No one likes reading through credit card terms and conditions or cardholder agreements. They’re dense. They’re often written in near-incomprehensible legalese. The font size is microscopic. It is just no fun. Unfortunately, however, that’s where a ton of key information is to be found.
There is a shortcut, though. If you’re curious about when your rate will change, call your issuer and ask. You won’t be the first. And if you’re still unclear on the answer that you are given, escalate it. Ask to speak to a manager and don’t end the call until you’re clear on what you’ve heard.
Above all, don’t give up. It may be challenging, but chances are that it will still be easier than deciphering the information that’s available online.
Issuer policies can vary widely, be hard to find
When it comes to changing interest rates, issuer policies are like snowflakes — none is exactly like another.
We sorted through major credit card issuers’ websites to see what the issuers’ policies are for implementing Fed rate hikes. They weren’t always easy to find. For many banks, you could find this information by clicking on “terms and conditions” or another similar link on a credit card’s information page before you applied for the card. For others, including Chase and Citi, it required diving into the full cardholder agreement.
When we did find them, they were often convoluted and hard to understand. For example, here’s what we found from Chase.
“We calculate variable APRs by adding a margin to the highest U.S. Prime Rate published in the Money Rates section of The Wall Street Journal two business days (not weekends or federal holidays) before the closing date shown on your billing statement. The APR may increase or decrease each month if the Prime Rate changes. Any new rate will be applied as of the first day of your billing cycle during which the Prime Rate has changed. If the APR increases, you will pay a higher interest charge and may pay a higher minimum payment.”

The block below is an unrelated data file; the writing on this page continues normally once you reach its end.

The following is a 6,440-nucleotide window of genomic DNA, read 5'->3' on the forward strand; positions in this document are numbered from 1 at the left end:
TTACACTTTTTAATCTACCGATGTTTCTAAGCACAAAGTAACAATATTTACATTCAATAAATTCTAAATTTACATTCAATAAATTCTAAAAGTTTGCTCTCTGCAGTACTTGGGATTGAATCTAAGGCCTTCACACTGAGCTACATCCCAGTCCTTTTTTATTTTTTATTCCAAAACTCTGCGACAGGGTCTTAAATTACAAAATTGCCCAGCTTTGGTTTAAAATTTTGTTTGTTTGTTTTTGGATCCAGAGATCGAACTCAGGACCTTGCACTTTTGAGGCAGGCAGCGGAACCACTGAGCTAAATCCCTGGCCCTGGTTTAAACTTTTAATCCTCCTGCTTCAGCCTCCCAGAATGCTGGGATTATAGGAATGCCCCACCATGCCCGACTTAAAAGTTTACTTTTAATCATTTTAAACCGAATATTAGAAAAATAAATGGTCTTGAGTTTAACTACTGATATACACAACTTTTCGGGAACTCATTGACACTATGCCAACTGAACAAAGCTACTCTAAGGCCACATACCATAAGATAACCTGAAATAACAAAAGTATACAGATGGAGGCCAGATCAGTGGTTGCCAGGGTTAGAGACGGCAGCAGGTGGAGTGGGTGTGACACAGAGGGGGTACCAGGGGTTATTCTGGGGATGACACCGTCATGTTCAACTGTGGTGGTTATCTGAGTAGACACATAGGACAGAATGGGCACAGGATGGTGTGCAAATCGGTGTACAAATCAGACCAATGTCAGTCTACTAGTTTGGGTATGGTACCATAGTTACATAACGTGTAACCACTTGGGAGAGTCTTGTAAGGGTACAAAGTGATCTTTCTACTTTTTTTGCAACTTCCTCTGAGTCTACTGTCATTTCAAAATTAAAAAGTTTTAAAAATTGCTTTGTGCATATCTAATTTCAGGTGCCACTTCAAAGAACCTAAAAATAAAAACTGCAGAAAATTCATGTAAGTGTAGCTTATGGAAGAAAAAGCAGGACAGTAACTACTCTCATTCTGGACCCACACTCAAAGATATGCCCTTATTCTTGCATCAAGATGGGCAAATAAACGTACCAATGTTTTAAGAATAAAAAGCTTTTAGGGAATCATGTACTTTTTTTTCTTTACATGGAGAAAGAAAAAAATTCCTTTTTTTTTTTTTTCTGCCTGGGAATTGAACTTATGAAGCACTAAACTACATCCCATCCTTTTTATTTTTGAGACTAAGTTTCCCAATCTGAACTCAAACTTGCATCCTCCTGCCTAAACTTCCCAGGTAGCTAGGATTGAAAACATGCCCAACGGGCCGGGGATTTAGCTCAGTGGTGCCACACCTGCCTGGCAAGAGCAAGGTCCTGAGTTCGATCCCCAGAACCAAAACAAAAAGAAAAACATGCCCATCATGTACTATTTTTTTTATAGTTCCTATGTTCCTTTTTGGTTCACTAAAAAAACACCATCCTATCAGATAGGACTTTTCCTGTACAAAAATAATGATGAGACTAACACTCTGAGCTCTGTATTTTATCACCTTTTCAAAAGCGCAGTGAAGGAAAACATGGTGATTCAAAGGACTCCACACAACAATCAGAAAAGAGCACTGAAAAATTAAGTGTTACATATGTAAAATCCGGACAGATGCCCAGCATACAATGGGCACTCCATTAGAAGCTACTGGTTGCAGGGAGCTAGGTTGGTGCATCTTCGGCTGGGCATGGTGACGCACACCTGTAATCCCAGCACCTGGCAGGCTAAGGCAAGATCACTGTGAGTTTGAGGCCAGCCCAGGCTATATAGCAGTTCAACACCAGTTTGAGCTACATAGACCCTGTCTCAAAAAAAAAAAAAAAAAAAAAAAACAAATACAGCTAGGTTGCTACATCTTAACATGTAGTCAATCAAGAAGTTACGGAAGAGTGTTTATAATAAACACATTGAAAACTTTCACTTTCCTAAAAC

Confusing, right? Unfortunately, it’s fairly typical of the information that issuers provide about this.
Basically what that’s saying is that how quickly your rate will change depends on, among other things, when the Fed’s rate move happens in relation to the closing date on your monthly credit card statement. If the announcement happens well before your closing date, you could end up seeing your APR change more quickly. If the announcement happens shortly before your closing date, it may take an extra billing cycle to take effect.
The bottom line
So what does this all mean? It means that you can expect to see that new lower APR on your credit card about a month or two after the Fed lowers its rates — the same timeline we saw during the Fed’s recent run of rate hikes. It also means that if you want a more specific answer than that — like an exact date for how much your rate will change — you should probably pick up the phone and ask your issuer directly.
Better yet, pay your balance in full so that you don’t have to worry about your interest rates. It’s easier said than done, and it’s not always possible, but it’s really the best move that you can make.
Tip: Check out our list of the cards with the longest 0% intro APR offers.